We present a two-dimensional (2D) generalization of the stabilized Kuramoto-Sivashinsky system, based on the Kadomtsev-Petviashvili (KP) equation including dissipation of the generic [Newell-Whitehead-Segel (NWS)] type and gain. The system directly applies to the description of gravity-capillary waves on the surface of a liquid layer flowing down an inclined plane, with a surfactant diffusing along the layer's surface. Actually, the model is quite general, offering a simple way to stabilize nonlinear media, combining the weakly 2D dispersion of the KP type with gain and NWS dissipation. Other applications are internal waves in multilayer fluids flowing down an inclined plane, double-front flames in gaseous mixtures, etc. Parallel to this weakly 2D model, we also introduce and study a semiphenomenological one, whose dissipative terms are isotropic, rather than of the NWS type, in order to check if qualitative results are sensitive to the exact form of the lossy terms. The models include an additional linear equation of the advection-diffusion type, linearly coupled to the main KP-NWS equation. The extra equation provides for stability of the zero background in the system, thus opening a way for the existence of stable localized pulses. We focus on the most interesting case, when the dispersive part of the system is of the KP-I type, which corresponds, e.g., to capillary waves, and makes the existence of completely localized 2D pulses possible. Treating the losses and gain as small perturbations and making use of the balance equation for the field momentum, we find that the equilibrium between the gain and losses may select two steady-state solitons from their continuous family existing in the absence of the dissipative terms (the latter family is found in an exact analytical form, and is numerically demonstrated to be stable). The selected soliton with the larger amplitude is expected to be stable. Direct simulations completely corroborate the analytical predictions

  1. Factorizable Schemes for the Equations of Fluid Flow

    NASA Technical Reports Server (NTRS)

    Sidilkover, David

    1999-01-01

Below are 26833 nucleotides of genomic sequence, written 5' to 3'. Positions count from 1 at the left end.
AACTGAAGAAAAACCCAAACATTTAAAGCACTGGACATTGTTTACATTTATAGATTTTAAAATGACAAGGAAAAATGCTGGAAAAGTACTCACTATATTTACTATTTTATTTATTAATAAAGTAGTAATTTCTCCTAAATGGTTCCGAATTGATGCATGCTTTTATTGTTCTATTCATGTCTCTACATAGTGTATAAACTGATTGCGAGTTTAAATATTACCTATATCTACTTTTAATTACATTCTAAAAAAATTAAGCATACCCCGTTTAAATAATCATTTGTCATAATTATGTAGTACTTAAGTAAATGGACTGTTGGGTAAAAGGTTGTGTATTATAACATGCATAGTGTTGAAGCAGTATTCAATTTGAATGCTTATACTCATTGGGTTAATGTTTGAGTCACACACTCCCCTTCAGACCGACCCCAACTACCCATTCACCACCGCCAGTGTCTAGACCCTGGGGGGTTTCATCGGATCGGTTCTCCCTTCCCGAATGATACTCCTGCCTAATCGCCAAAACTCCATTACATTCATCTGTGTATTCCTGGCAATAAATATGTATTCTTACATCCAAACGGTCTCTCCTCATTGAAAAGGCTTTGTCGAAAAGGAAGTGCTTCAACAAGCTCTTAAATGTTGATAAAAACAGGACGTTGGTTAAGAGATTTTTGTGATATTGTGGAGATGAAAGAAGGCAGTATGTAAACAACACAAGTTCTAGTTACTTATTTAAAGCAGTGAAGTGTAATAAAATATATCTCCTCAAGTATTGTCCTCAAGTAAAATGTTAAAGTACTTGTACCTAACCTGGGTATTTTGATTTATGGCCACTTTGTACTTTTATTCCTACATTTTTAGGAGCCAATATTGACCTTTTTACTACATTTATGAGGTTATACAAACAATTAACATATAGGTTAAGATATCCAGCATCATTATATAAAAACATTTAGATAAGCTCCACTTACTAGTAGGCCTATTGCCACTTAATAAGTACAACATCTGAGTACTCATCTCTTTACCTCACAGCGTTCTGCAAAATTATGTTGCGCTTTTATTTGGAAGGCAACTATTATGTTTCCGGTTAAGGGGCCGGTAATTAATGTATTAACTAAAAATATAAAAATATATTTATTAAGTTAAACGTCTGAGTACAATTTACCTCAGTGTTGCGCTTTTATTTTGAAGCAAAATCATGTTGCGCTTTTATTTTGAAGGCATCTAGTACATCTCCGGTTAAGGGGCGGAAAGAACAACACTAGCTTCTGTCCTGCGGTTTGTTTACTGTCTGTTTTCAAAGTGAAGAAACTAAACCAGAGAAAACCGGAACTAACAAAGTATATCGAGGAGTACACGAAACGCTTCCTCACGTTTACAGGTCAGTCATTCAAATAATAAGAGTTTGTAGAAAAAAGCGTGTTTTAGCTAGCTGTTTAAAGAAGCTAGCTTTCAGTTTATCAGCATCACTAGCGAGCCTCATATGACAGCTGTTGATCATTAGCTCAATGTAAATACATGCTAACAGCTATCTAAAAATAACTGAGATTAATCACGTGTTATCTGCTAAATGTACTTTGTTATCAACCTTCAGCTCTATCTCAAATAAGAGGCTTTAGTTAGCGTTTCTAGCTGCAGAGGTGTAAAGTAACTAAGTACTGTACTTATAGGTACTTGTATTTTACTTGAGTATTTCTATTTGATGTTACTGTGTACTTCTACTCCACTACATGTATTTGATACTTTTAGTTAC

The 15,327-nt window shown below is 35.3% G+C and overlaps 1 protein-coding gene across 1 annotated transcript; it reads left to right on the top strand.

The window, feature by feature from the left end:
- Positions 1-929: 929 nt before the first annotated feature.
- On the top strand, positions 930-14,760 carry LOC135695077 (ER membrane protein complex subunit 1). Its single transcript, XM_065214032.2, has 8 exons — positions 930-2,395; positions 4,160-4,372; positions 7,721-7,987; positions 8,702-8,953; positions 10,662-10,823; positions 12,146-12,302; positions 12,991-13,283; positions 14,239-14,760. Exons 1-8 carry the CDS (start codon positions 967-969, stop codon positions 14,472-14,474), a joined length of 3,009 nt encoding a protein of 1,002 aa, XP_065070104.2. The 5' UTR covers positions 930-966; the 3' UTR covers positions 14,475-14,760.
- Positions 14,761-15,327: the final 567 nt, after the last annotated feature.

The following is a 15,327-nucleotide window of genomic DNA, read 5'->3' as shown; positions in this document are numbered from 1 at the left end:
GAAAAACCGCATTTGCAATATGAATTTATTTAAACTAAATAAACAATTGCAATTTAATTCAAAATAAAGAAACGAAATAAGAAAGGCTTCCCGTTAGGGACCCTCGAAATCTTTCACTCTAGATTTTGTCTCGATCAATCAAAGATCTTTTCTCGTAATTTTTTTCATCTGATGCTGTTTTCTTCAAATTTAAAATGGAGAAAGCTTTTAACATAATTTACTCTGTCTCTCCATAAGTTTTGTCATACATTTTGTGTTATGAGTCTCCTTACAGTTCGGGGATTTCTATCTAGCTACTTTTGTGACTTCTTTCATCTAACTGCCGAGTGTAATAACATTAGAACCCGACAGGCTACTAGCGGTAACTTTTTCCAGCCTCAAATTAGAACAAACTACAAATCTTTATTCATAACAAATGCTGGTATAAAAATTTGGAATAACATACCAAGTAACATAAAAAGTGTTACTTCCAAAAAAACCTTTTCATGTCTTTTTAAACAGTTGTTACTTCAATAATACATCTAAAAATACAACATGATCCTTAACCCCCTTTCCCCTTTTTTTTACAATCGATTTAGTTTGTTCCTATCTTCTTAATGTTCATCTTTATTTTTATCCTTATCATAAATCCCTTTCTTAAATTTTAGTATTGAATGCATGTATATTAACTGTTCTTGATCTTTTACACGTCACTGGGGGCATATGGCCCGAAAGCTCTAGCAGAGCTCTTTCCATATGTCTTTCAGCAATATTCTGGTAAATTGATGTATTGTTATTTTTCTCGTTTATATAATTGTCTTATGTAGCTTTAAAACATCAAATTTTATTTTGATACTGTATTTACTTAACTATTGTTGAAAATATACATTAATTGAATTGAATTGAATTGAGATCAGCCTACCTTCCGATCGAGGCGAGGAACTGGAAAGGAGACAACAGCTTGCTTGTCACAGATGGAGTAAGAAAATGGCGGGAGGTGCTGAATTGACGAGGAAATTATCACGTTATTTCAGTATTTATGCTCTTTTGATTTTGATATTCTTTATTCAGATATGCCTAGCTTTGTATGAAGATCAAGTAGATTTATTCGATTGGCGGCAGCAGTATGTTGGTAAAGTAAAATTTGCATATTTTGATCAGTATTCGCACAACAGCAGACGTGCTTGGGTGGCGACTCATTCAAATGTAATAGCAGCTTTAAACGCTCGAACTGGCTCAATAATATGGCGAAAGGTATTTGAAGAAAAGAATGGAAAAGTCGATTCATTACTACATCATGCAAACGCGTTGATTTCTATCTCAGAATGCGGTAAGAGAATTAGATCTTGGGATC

We present an upwind high-resolution factorizable (UHF) discrete scheme for the compressible Euler equations that allows to distinguish between full-potential and advection factors at the discrete level. The scheme approximates equations in their general conservative form and is related to the family of genuinely multidimensional upwind schemes developed previously and demonstrated to have good shock-capturing capabilities. A unique property of this scheme is that in addition to the aforementioned features it is also factorizable, i.e., it allows to distinguish between full-potential and advection factors at the discrete level. The latter property facilitates the construction of optimally efficient multigrid solvers. This is done through a relaxation procedure that utilizes the factorizability property.

  2. Particulate export vs lateral advection in the Antarctic Polar Front (Southern Pacific Ocean)

    NASA Astrophysics Data System (ADS)

    Tesi, T.; Langone, L.; Ravaioli, M.; Capotondi, L.; Giglio, F.

    2012-04-01

    The overarching goal of our study was to describe and quantify the influence of lateral advection relative to the vertical export in the Antarctic Polar Front (Southern Pacific Ocean). In areas where lateral advection of particulate material is significant, budgets of bioactive elements can be inaccurate if fluxes through the water column and to the seabed are exclusively interpreted as passive sinking of particles. However, detailed information on the influence of lateral advection in the water column in the southern ocean is lacking. With this in mind, our study focused between the twilight zone (i.e. mesopelagic) and the benthic nepheloid layer to understand the relative importance of lateral flux with increasing water depth. Measurements were performed south of the Antarctic Polar Front for 1 year (January 10th 1999-January 3rd 2000) at 900, 1300, 2400, and 3700 m from the sea surface. The study was carried out using a 3.5 km long mooring line instrumented with sediment traps, current meters and sensors of temperature and conductivity. Sediment trap samples were characterized via several parameters including total mass flux, elemental composition (organic carbon, total nitrogen, biogenic silica, and calcium carbonate), concentration of metals (aluminum, iron, barium, and manganese), 210Pb activity, and foraminifera taxonomy. High fluxes of biogenic particles were observed in both summer 1999 and 2000 as a result of seasonal algal blooms associated with sea ice retreat and water column stratification. During no-productive periods, several high energy events occurred and resulted in advecting resuspended biogenic particles from flat-topped summits of the Pacific Antarctic Ridge. Whereas the distance between seabed and uppermost sediment traps was sufficient to avoid lateral advection processes, resuspension was significant in the lowermost sediment traps accounting for ~60 and ~90% of the material caught at 2400 and 3700 m, respectively. Samples collected during

  3. Applying dispersive changes to Lagrangian particles in groundwater transport models

    USGS Publications Warehouse